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  1. I recently participated in a JAM with the "time travel" theme, and I ended up using Phaser for testing. I ended up producing a mini-game like Wario Ware, where the player must follow an action for a fast reaction on the stage. Each stage is based on a specific era in time, so the player may find yourself running from a Dinosaur or in a gun duel in a western background. Also, this game uses the tap action ("clicking" with a mouse or "tapping" on a mobile screen), so you may tap really fast on a stage, tap only when something appears on screen and etc. I really want this game to become a collaborative project, so everyone can build new stages or even improve the gameplay or graphics. So i was looking to see if anywone is interested in producing come content for the project. I will be responsible for adding all credits for stages or any improvement made to the project. It can also be an artist, because i'm currently using Scribblenauts assets. You can play the current game at the following link: The github project is available at the following link:
  2. Hello html5 game devs! I'm a software engineer in between jobs right now looking to do some extra work on the side for cool projects. My background: I grew up in NJ, got a mathematics degree from Rutgers U and have been working as a flash developer for the past few years. I was sad to see actionscript 3 fall out of popularity because I just thought it was a really pretty-looking language. Over the years I've used it for desktop games, video players, real-time socket connection mmo games, starling mobile apps, database connections, spinning up servers, basic banner ads, 2d animations.. Anyway, I'm all about the javascript /typescript life now. Recently I've been really into Angular for building websites and browser "webapps" and phaser for games (or webapps that are less DOM-ish). I'm just an overall intelligent guy who loves talking about programming and building stuff. I'm really looking to join a group for a hackathon or gamejam in the NJ / NYC area, but I'd also be interested in working on open source projects. Thanks for reading. You can also find me tweeting about js things on twitter @WebWhizJim
  3. Hey Guys, Just had an idea for a kind of Monaco clone that I think could be like a cool Community Collab. I sketched a little demo of what I mean...if you don't know what Monaco is, look it up. Right now in the demo you just try to find one coin I hid in the level...arrow keys move and space checks for the coin. Check it out at I can't really do this game alone, as well as I think it could be done and I think it would be cool if we all came together and made a game. So waddya say?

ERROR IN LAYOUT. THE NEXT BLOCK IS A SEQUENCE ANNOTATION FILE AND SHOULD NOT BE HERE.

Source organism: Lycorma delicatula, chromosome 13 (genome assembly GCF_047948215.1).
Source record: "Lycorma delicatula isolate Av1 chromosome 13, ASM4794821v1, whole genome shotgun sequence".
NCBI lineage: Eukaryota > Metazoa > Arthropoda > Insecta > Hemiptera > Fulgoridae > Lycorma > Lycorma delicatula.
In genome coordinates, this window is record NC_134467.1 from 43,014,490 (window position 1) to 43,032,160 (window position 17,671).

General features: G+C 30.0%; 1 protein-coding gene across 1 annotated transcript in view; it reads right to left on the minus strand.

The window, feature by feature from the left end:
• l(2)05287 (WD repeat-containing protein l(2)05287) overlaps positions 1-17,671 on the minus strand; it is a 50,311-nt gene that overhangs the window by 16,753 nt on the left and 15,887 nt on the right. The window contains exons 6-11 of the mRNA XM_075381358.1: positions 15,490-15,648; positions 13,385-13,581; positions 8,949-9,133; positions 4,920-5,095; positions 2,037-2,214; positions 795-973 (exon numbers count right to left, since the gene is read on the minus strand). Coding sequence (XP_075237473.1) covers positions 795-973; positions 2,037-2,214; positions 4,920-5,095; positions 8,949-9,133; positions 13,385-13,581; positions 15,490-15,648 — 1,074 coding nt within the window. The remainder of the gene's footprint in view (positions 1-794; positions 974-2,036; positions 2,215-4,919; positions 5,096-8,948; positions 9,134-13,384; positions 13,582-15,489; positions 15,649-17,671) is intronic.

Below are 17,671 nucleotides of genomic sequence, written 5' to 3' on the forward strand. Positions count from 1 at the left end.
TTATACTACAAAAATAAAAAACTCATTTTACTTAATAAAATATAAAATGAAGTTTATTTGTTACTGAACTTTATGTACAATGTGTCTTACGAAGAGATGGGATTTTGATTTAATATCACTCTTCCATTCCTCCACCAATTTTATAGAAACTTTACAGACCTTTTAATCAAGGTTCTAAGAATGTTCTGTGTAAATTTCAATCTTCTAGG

4. (Following the suggested format++.) Summary: Bootstrapping WebSocket technology for games. About me and my technology: I'm a software engineer and have developed a framework for distributed systems (such as multiplayer games) and a WebSocket server. I'm almost imagining that every game developer in the world knows that WebSockets are by now, even if you haven't used them; but there's a short description at the bottom of this note(*) in case you haven't. I was one of the first in the world to have created a standard compliant WebSocket server and have had a simple online demo running 24/7 for two years. Link to the demo at the bottom of the short, out-of-date blog intruduction: The framework includes high level structures and logic that help make developing sophisticated systems more like filling in a form. If you are familiar with rule-based expert systems, you might understand that they were an inspiration for the idea back in the 1980s. In fact, part of the system wraps modern rule technology (which can include all kinds of objects within rules) with a higher level logic. The prototype was written before WebSockets existed but using WebSockets (in place of simple sockets used in the prototype) is a natural ... something I was seriously waiting for so that browsers could more easily be more fully included in the process. I created the prototype framework during a project in advanced robotics that I got funded several years ago. Yes, I'm an engineer; math, physics, the whole 9 yards. And all the while I kept thinking there's a whole lot of similarity between robotics and game development - especially when you get into robot simulations, coordinating collaboration between robots, latency, etc. Communication and intelligent control are fundamental to both. I've been thinking and rethinking the idea of applying my technology to games for several years now. I've been writing code in a simple text editor since 1978. But the framework and the WebSocket server are written in Java SE. One of my goals is to have this sophisticated technology with a small enough footprint to run on smart phones. (No bloatware.) I tend to be a bit of a hacker, constantly trying to work out the most efficient simplest way to create something efficient, powerful, stable, and reliable. At developer's suggestion, I hooked my WebSocket server up to the free version of Construct 2 (which is quite limited in functionality) and got it to move a character around in response to server messages. Now I've moved on to writing my own simple demo game in JavaScript / HTML 5, and working out what it takes to create a good general game engine. I'm writing this on a short break between hooking my WebSocket server to it and writing some behaviors for a simple (demo) AI character to be controlled from the server. I'm not an artist and haven't been a game developer. I'm entrepreneurial but experience tells me that it's impractical for one person to do everything (unless it's pretty simple). I'm generally always looking for collaborators, "partners" of various types, developers willing to try early adoption or beta, etc. Big things take people. I know it. It seems to me that the smartest human interactions in the business world are about what we can do for each other. (And it's not a bad idea in personal life either.) Le Project After trying to chat up my technology with game developers for a while, I came to the conclusion that they really need to have something that's quite easy to use; or at least packaged neatly with examples and clear, easy instructions. Many of the developers I have encountered are not programmers and are using "no programming required" packages to build their games. So, as a first step, I'm building a simple demo game from scratch. It will connect to my WebSocket server which will autonomously control one of the characters. Communication will go both ways, demonstrating how that is done. At this point, I'm thinking the JavaScript / HTML 5 (not obfuscated) source code should be freely available to everyone along with a compiled version of the WebSocket server, free version for development. I've dabbled a bit in supporting JavaScript for writing the server's handlers (what it does ... how it responds, etc.) I need to do more work on that. Currently, I'm writing the handlers in Java. Beyond that, the sky's the limit. I have thoughts on tool development to make server-side development easier for example, as well as client side as it related to the server. There are possibilities of integrating with existing game development tools as well. And of course, games. What I want: I want to put this on a paying basis as soon as possible; via many people using the technology for their games who are willing to pay an appropriate license fee, or larger companies interested enough to provide "customer funding" to make all this work well for them, as efficiently and effectively as possible in a shorter time period. I'm boot-strapping and it's my hope that I've included enough detailed information that some of you might already be coming to conclusions about what I need. That would be good, because one thing I need is to ask developers what they need in order to get interested and start using this technology. Please let me know if you have thoughts. What I need: Everything maybe ... or just the right fit. I think I need to start building a community. I believe the best development will take place within the context of real people doing real things who can state what they need and even perhaps provide something back with good examples, game art, a web-based tutorial or two, etc. ... maybe even development contributions on open source parts. Ultimately, I'd like to have a core team; but think it's too early to conduct interviews. If you're currently developing games and are interested in using WebSockets, what would it take for you to try mine? If you might be interested in participating in a community, where do things need to be in order for you to start? If you work for a large, or at least well-funded company, might this fit into what you're doing or want to do? Other thoughts? Feel free to share. Time window: Open, check the highlevellogic blog to see where things are.Payment details: None currently. If funding becomes sufficient, there may be offers eventually. * WebSocket is a web technology defined by an international standard established in 2011, that is now supported by all modern browsers including Mozilla, Chrome, Safari, Opera and continued promises from Microsoft. (They're supposed to have it in their most recent, but I won't promise it works.) Websockets provide full-duplex communications between browsers and the server. This means that servers do not need to wait for a request to send messages to the browser for processing and that messages can be passed both ways at the same time. Game players therefore do not need to refresh to get updates from the server, which may originate from other players.